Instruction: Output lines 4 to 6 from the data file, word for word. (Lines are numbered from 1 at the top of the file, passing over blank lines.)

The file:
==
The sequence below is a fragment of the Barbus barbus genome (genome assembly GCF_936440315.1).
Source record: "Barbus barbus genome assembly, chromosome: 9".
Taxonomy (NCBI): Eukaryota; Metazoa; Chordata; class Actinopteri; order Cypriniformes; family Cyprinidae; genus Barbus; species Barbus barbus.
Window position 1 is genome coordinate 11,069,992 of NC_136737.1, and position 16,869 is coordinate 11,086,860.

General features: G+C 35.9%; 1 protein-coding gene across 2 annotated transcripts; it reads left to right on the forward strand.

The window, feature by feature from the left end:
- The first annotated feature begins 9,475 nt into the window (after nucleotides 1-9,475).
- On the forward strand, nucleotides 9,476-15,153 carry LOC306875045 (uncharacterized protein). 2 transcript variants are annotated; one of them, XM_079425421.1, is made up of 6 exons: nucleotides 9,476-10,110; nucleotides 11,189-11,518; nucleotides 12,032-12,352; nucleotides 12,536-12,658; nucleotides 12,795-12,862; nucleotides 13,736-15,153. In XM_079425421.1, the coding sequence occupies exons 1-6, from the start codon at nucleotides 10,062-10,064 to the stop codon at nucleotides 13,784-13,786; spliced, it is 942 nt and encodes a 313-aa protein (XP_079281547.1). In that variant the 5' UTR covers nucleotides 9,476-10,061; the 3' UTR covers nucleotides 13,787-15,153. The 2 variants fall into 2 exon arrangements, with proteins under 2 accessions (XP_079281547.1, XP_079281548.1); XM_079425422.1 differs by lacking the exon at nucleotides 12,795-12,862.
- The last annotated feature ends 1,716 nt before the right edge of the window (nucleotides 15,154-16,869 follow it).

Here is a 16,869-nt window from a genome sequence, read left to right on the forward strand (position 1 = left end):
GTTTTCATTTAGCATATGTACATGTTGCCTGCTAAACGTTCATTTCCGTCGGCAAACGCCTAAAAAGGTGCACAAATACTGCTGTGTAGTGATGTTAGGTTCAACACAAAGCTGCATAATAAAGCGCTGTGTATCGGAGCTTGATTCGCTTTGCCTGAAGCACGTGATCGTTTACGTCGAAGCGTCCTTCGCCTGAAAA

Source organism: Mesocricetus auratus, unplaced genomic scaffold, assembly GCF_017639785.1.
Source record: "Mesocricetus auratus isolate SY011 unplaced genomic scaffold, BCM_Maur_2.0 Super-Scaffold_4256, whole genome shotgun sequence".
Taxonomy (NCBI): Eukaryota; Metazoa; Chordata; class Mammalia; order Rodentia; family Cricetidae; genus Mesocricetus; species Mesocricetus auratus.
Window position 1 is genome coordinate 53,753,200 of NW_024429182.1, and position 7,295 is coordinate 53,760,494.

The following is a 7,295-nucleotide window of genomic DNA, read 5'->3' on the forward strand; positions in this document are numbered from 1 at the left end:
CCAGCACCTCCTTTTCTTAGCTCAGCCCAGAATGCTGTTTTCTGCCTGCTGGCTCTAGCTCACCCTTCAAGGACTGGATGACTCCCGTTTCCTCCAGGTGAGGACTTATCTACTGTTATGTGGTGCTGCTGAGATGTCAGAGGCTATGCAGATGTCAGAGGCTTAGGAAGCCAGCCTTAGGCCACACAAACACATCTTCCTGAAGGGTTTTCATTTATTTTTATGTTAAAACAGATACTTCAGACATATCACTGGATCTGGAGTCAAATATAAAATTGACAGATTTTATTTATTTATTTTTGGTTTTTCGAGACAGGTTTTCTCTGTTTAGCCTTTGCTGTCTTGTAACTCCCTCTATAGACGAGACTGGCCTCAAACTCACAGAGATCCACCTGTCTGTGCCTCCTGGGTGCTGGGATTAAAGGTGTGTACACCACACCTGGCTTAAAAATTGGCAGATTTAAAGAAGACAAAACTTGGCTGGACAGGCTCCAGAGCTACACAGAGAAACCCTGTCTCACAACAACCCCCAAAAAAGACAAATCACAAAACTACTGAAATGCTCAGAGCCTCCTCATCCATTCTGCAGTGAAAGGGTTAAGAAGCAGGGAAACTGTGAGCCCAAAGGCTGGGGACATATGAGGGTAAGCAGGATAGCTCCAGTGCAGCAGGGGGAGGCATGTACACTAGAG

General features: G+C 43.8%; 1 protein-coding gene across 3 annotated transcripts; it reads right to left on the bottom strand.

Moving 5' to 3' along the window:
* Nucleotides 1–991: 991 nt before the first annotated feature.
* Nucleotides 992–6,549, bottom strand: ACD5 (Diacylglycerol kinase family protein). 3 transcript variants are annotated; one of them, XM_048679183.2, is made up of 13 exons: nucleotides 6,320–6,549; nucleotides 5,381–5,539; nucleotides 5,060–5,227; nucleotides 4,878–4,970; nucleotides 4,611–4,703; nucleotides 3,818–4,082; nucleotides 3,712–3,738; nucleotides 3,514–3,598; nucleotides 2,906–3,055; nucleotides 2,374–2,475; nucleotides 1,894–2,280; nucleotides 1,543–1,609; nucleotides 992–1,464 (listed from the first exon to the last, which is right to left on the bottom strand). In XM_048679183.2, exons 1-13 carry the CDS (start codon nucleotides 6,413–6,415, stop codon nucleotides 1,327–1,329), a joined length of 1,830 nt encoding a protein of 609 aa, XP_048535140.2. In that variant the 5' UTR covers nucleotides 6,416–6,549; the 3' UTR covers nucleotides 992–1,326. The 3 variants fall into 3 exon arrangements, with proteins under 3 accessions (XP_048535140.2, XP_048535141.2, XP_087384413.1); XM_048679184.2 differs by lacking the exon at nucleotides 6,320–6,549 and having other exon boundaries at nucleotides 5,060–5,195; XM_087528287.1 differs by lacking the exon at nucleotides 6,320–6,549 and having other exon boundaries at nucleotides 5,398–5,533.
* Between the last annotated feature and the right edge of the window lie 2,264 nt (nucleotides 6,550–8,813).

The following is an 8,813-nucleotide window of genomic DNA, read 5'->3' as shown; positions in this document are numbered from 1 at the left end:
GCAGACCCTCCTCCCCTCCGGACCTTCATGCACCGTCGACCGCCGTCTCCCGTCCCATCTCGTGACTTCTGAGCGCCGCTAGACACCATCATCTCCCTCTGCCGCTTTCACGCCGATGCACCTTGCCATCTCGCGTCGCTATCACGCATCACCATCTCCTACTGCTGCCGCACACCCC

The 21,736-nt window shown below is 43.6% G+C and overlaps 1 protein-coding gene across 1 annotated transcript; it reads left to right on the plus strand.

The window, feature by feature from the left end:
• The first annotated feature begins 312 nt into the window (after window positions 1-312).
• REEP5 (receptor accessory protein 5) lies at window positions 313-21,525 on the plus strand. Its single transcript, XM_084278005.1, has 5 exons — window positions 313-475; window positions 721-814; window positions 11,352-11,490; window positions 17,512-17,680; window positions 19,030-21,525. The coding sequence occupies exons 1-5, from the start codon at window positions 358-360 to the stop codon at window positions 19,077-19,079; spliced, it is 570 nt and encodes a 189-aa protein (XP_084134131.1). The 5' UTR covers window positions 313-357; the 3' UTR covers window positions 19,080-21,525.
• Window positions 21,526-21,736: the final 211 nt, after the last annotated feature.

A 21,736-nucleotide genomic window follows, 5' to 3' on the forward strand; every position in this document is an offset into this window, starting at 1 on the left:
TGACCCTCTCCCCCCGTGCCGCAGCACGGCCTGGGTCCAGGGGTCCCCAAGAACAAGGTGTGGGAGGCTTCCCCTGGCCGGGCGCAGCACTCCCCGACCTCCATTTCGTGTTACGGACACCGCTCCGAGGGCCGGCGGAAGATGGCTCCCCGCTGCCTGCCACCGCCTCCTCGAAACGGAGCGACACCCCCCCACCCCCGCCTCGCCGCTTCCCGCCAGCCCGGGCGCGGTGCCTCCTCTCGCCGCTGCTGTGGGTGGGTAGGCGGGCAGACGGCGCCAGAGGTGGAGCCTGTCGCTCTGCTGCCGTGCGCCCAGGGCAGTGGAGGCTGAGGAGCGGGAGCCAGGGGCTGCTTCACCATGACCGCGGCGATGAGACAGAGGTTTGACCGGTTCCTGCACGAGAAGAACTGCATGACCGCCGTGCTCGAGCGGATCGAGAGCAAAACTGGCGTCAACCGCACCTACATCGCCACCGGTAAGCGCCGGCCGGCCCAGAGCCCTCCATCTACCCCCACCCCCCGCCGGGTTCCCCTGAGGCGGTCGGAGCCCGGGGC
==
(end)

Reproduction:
Window position 1 is genome coordinate 11,069,992 of NC_136737.1, and position 16,869 is coordinate 11,086,860.

General features: G+C 35.9%; 1 protein-coding gene across 2 annotated transcripts; it reads left to right on the forward strand.

The window, feature by feature from the left end: